Monday, April 23, 2012

Error in the estimation of species means and model selection in comparative biology

This will also be part of the focus of my upcoming symposium talk at Evolution this summer, but it is becoming my impression that there is a distinct lack of appreciation for how error in the estimation of species means can affect model selection in comparative biology. Error in the estimation of species means is undoubtedly pervasive. For example, authors commonly measure 1-10 specimens per species, meaning that (if intraspecific variability is modest or high), sampling error can be substantial.

Just to give two quick examples, let's consider the consequences of (ignored) error in the estimation of species means for a single-optimum OU model (Ornstein-Uhlenbeck), and an EB (Early-burst) model.

First, let's simulate tree & data under Brownian evolution:

> require(phytools); require(geiger)
> set.seed(10) # for repeatability, but try multiple seeds
> tree<-pbtree(n=200,scale=1)
> x<-fastBM(tree)

Now, let's add some sampling error using the function sampleFrom in phytools:

> xe<-sampleFrom(x,0.2,rep(1,200))

We can easily see that x and xe are quite closely correlated - about as correlated as we might expect our true & estimated species means to be in any empirical study:

> plot(x,xe)

Next, let's try to fit BM & OU models to our data:

> fitBM<-fitContinuous(tree,xe,model="BM")
Fitting BM model:
> fitBM
$Trait1
$Trait1$lnl
[1] -348.0691
$Trait1$beta
[1] 9.366567
$Trait1$aic
[1] 700.1382
...
> fitOU<-fitContinuous(tree,xe,model="OU")
Fitting OU model:
> fitOU
$Trait1
$Trait1$lnl
[1] -279.5255
$Trait1$beta
[1] 126.3536
$Trait1$alpha
[1] 63.67358
...
$Trait1$aic
[1] 565.051
...

(It can easily be verified that this is not true of the original data vector x, for which BM is the better model:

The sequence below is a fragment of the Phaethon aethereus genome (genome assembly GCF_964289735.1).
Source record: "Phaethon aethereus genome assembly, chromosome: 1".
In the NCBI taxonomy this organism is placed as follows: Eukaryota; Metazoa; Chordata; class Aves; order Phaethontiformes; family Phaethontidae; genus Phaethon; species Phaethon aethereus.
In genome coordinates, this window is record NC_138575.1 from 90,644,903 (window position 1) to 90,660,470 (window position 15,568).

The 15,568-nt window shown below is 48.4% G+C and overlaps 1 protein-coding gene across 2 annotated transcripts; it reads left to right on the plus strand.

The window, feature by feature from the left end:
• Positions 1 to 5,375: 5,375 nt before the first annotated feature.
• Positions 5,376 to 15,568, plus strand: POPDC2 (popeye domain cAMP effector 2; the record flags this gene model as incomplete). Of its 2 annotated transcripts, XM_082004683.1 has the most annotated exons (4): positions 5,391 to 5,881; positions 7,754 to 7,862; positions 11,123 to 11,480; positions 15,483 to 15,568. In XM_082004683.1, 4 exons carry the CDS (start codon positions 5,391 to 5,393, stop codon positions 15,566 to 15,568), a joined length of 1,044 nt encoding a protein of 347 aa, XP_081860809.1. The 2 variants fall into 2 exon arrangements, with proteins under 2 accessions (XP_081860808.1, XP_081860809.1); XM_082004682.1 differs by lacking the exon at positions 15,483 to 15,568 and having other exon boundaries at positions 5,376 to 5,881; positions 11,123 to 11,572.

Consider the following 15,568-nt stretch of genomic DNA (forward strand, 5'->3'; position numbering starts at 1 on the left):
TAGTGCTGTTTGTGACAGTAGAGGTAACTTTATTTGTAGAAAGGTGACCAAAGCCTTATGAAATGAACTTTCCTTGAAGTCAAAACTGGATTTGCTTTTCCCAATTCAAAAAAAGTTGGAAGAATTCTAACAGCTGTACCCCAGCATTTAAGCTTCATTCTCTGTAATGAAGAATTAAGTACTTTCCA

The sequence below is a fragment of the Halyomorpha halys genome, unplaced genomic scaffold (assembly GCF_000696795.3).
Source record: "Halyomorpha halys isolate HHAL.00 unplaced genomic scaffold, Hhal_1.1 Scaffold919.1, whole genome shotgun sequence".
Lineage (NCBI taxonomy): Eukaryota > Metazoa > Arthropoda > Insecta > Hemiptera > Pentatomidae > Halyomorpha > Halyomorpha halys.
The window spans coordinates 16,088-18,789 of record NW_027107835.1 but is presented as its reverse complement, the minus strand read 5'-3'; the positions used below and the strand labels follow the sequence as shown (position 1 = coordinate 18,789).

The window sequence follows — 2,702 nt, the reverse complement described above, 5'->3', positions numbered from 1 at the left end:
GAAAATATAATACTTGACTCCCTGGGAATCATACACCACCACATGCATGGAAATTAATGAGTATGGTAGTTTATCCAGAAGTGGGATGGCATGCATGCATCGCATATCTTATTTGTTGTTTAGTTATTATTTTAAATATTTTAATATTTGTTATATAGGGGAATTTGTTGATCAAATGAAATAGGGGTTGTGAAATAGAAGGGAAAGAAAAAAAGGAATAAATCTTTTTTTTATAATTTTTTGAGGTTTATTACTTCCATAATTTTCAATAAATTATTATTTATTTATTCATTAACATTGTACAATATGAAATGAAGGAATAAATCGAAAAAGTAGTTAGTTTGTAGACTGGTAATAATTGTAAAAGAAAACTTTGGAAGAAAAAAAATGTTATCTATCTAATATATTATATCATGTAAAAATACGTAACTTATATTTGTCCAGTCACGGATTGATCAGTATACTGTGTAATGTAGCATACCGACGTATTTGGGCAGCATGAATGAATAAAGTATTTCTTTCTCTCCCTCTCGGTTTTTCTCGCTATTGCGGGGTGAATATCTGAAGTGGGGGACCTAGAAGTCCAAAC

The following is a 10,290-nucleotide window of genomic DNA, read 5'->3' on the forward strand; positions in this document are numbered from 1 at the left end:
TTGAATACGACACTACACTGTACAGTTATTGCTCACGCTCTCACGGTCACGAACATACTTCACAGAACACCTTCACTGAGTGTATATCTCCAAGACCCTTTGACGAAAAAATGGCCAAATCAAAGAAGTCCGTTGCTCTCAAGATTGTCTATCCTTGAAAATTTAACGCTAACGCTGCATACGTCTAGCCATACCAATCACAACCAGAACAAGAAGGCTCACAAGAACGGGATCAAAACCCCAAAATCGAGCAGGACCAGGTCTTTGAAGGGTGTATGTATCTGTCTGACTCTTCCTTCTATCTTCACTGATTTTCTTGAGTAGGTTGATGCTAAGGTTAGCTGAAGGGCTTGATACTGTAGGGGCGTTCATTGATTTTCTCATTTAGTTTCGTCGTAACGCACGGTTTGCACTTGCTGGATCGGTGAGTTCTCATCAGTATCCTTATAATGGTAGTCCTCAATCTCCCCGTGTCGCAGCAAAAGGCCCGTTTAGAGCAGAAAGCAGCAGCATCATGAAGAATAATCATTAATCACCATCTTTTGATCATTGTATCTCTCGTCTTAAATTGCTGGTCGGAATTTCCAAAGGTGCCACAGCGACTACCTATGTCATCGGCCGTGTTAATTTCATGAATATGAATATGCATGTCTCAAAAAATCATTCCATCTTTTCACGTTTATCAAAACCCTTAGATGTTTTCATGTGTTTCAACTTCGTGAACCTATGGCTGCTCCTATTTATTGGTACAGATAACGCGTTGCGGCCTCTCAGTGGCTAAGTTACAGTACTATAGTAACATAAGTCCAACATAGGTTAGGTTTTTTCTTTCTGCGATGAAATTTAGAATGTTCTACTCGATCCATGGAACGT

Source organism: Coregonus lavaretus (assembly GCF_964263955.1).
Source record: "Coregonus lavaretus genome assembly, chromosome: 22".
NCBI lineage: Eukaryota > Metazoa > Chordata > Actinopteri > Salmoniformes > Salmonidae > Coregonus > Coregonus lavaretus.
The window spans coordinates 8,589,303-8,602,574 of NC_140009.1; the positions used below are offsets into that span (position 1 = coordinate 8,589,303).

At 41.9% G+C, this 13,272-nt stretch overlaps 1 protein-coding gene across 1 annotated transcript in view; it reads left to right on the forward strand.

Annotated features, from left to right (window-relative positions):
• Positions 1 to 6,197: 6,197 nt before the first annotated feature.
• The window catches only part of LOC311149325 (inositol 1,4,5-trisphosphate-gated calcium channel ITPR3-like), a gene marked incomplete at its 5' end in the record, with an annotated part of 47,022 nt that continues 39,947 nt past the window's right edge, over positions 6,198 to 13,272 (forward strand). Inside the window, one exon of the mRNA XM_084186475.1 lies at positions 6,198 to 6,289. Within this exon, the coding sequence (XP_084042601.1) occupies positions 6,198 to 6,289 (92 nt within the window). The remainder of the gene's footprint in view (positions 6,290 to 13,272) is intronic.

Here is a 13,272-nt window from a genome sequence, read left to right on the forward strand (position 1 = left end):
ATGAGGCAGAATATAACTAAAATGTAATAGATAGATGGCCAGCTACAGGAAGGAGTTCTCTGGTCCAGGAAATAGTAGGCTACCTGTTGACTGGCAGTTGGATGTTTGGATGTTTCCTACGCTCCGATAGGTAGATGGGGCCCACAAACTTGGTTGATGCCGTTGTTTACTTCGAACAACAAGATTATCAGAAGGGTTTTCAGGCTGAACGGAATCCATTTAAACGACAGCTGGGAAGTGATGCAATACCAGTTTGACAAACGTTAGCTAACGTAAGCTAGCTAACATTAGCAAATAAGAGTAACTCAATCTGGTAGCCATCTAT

> fitContinuous(tree,x,model="BM")$Trait1$aic < fitContinuous(tree,x,model="OU")$Trait1$aic
Fitting BM model:
Fitting OU model:
[1] TRUE
).

We can see already that for a good amount of sampling error in the estimation of species means, our fitted model flips - from BM (the generating model) to OU. We can also test this for EB. Here, I will adjust the bounds on alpha, to allow either a decrease or an increase in the evolutionary rate through time.

> fitEB<-fitContinuous(tree,xe,model="EB", bounds=list(alpha=c(-100,100)))
Fitting EB model:
> fitEB
$Trait1
$Trait1$lnl
[1] -282.1674
$Trait1$beta
[1] 1e-08
$Trait1$a
[1] 21.63922
$Trait1$aic
[1] 570.3348
...


Here again we see that EB fits much better than the generating model, BM. Of course, it is possible to address this bias by following the method of Ives et al. (2007), and this is even implemented in fitContinuous. Let's try again for the EB example: > fitBMe<-fitContinuous(tree,xe,model="BM", meserr=rep(sqrt(0.2),200))
Fitting BM model:
> fitBMe
$Trait1
$Trait1$lnl
[1] -218.4676
$Trait1$beta
[1] 0.908003
$Trait1$aic
[1] 440.9353
$Trait1$aicc
[1] 440.9965
$Trait1$k
[1] 2
> fitEBe<-fitContinuous(tree,xe,model="EB", bounds=list(alpha=c(-100,100)),meserr=rep(0.2,200))
Fitting EB model:
> fitEBe
$Trait1
$Trait1$lnl
[1] -218.4567
$Trait1$beta